Ilbert Bill Controversy: Background, Analysis and Resolution

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ilbert bill controversy

This article covers “Ilbert Bill Controversy”. This topic has relevance in the “Modern History” section of the UPSC CSE exam.

What is Ilbert Bill?

  • Ilbert bill was introduced in 1883, the then Viceroy Lord Ripon and Sir Courtenay Ilbert, the legal adviser to the Council of India, gave Indian judges the authority to hear cases against Europeans.
  • However, there was a prominent backlash against the Ilbert Bill Controversy from Indian and the British citizens in Britain. The arguments raised in opposition to this law revealed the English’s pervasive racial prejudice against Indians.
  • As a result, the educated Indians were also made aware of the true character of British colonialism.

Background

  • Before the Ilbert bill was introduced, Indian magistrates were not allowed to trial the British subjects in 1873. The only court that could hear cases involving death or transportation was a higher court.

Analysis of Ilbert Bill Controversy

Against Ilbert Bill– Anger and animosity were high among the European, whom the Europeans consider inferior, should be trial by an Indian. The Ilbert bill controversy sparked intense opposition from the European commercial sector included tea and indigo planters in Calcutta.
– Even secret support came from a number of officials. Deep-seated racial stereotypes that were widespread at the time were the foundation of the dispute at the time.
– The propaganda that Indian judges could not be reliable in dealing with cases linking many English females helped raise support against the bill.
– Additionally, another opponent, signifies that the Ilbert Bill would “raise dangerous race hatred by inculcating the idea that justice which is good enough for natives is good enough for Europeans“.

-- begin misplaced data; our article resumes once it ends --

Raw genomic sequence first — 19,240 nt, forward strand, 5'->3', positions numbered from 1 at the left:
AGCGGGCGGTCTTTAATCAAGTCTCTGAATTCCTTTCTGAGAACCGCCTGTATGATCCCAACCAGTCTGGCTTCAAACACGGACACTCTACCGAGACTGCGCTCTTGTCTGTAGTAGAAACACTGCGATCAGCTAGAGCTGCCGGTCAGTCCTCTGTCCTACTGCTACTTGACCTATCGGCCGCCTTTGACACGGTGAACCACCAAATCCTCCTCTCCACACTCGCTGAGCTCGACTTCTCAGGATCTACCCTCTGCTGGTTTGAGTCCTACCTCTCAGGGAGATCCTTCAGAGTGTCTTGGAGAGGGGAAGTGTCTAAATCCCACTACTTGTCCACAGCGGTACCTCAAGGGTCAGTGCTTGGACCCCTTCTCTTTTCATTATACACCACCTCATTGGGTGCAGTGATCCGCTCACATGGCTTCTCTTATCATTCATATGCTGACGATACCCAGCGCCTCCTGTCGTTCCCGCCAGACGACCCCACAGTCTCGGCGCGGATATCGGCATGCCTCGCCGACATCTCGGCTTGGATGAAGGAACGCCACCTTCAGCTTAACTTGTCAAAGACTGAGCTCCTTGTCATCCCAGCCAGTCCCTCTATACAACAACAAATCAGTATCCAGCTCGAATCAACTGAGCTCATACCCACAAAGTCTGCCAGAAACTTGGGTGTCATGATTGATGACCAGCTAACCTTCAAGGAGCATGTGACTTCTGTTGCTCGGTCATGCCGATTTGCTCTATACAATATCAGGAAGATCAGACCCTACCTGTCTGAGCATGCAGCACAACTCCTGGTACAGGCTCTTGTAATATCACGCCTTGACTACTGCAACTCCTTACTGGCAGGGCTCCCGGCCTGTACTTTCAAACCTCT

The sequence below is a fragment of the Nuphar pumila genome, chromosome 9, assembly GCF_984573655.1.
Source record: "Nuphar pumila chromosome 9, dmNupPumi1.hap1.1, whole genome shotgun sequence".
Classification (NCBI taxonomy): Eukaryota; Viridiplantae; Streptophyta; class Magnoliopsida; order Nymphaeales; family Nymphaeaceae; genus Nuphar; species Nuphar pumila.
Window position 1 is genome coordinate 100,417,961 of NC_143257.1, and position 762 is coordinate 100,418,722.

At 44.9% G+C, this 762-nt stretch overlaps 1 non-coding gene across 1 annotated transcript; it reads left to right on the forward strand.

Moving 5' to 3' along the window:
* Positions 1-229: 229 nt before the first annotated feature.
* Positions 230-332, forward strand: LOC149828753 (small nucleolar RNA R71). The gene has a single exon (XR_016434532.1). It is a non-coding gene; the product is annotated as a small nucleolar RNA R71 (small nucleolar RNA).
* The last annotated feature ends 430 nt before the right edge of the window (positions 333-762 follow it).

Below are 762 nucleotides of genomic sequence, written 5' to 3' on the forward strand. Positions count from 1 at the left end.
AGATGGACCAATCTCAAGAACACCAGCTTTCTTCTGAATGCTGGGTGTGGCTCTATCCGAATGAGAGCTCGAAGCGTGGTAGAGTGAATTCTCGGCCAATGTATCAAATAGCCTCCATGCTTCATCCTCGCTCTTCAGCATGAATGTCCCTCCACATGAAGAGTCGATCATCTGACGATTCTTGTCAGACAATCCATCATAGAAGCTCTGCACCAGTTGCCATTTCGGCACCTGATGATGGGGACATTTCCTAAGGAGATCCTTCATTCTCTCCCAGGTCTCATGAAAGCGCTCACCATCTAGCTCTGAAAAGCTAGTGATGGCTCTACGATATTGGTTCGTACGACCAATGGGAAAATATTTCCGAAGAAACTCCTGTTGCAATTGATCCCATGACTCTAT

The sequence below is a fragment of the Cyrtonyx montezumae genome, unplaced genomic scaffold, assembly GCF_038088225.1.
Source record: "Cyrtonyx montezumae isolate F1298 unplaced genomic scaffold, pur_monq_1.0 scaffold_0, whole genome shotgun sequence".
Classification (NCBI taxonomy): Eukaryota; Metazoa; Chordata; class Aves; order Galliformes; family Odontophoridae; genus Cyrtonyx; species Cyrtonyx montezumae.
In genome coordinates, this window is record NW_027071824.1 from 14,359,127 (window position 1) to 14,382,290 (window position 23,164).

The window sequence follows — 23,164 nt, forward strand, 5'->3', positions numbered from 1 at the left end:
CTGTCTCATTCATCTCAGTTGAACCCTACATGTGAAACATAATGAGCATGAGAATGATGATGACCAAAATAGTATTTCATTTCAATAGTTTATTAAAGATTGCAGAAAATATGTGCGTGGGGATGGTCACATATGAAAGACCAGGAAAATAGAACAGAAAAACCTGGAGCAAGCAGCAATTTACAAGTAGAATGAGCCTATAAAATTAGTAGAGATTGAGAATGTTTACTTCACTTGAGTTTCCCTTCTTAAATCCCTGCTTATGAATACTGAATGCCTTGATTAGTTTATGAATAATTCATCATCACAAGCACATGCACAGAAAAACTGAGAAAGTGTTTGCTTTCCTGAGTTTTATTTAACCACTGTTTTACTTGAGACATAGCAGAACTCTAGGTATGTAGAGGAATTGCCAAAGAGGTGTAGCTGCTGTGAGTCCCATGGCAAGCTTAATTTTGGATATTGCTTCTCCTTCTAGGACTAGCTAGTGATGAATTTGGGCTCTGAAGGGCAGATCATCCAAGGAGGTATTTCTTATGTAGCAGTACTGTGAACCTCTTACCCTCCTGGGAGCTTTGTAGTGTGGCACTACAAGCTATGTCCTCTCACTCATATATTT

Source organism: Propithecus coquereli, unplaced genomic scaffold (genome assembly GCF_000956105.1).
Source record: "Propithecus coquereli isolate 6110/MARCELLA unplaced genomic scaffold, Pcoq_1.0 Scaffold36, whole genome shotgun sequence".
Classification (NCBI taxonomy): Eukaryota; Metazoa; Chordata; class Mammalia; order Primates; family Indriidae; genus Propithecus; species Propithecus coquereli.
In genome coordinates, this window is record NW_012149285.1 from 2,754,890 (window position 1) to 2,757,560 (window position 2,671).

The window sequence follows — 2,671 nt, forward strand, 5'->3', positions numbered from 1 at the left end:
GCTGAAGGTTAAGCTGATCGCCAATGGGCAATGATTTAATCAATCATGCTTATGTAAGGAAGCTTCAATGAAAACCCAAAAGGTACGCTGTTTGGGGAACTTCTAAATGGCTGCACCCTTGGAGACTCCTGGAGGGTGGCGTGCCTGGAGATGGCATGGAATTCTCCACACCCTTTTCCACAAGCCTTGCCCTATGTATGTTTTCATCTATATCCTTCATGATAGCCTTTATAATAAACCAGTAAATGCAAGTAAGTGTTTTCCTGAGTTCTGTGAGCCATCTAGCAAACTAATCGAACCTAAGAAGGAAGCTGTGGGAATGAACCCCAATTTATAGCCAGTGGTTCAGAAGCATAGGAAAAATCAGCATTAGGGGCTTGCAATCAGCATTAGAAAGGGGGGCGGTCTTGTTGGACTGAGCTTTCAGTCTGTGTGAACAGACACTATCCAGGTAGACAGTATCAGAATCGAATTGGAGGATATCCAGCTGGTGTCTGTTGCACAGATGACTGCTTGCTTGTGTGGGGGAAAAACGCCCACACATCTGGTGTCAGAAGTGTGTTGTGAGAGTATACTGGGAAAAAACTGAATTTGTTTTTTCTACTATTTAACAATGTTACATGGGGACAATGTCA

– Further, Deep racial biases became more predominant through declaring that Indian judges were untrustworthy and unfit regarding cases against European defendants. 
– Rallies, protests and discourse on the subject such as cartoons of Indian magistrates with animal-like features, and using terms such as ‘unchangeable, spotted leopards‘ and ‘wily snakes.’
– They also feared that as the number of natives seeking an education was increasing from European efforts, thus more magistrates would become eligible to preside over trials with British defendants. 
In favour of Ilbert Bill– Majority of the native Indians strongly supported the Ilbert bill as the European sense of racial superiority infuriated and frustrated them.
European systems of education introduced by British government in order to create a well-educated Indian upper-class and the Ilbert Bill would have given more authority to Indian magistrates who were the product of these systems.
– Despite of these frustrations, reports show that the Indian supporters of the bill were neither as vocal nor as well organized as the bill’s opponents.

What was the Resolution?

  • Initially, as a result of popular disapproval of the Ilbert Bill by a majority of British women living in India, Viceroy Ripon passed an amendment, whereby a jury of 50% Europeans was required if an Indian judge was to face a European in the Court.
  • Finally, to overcome the Ilbert bill controversy solution was adopted by way of compromise. However, a defendant would in all cases have the right to claim trial by a jury of which at least half the members must be European.
  • The Jurisdiction for trial of Europeans would be conferred on European and Indian District Magistrates and Sessions Judges alike. However, in any case the defendant has the right to request a trial in front of a jury in which at least half of the jurors must be European.

Further, the bill was then passed on January 25, 1884 as the Criminal Procedure Code Amendment Act 1884. The Ilbert bill controversy and the amendment to the same helped to endorse Indian national awareness and a demand for larger Indian autonomy.

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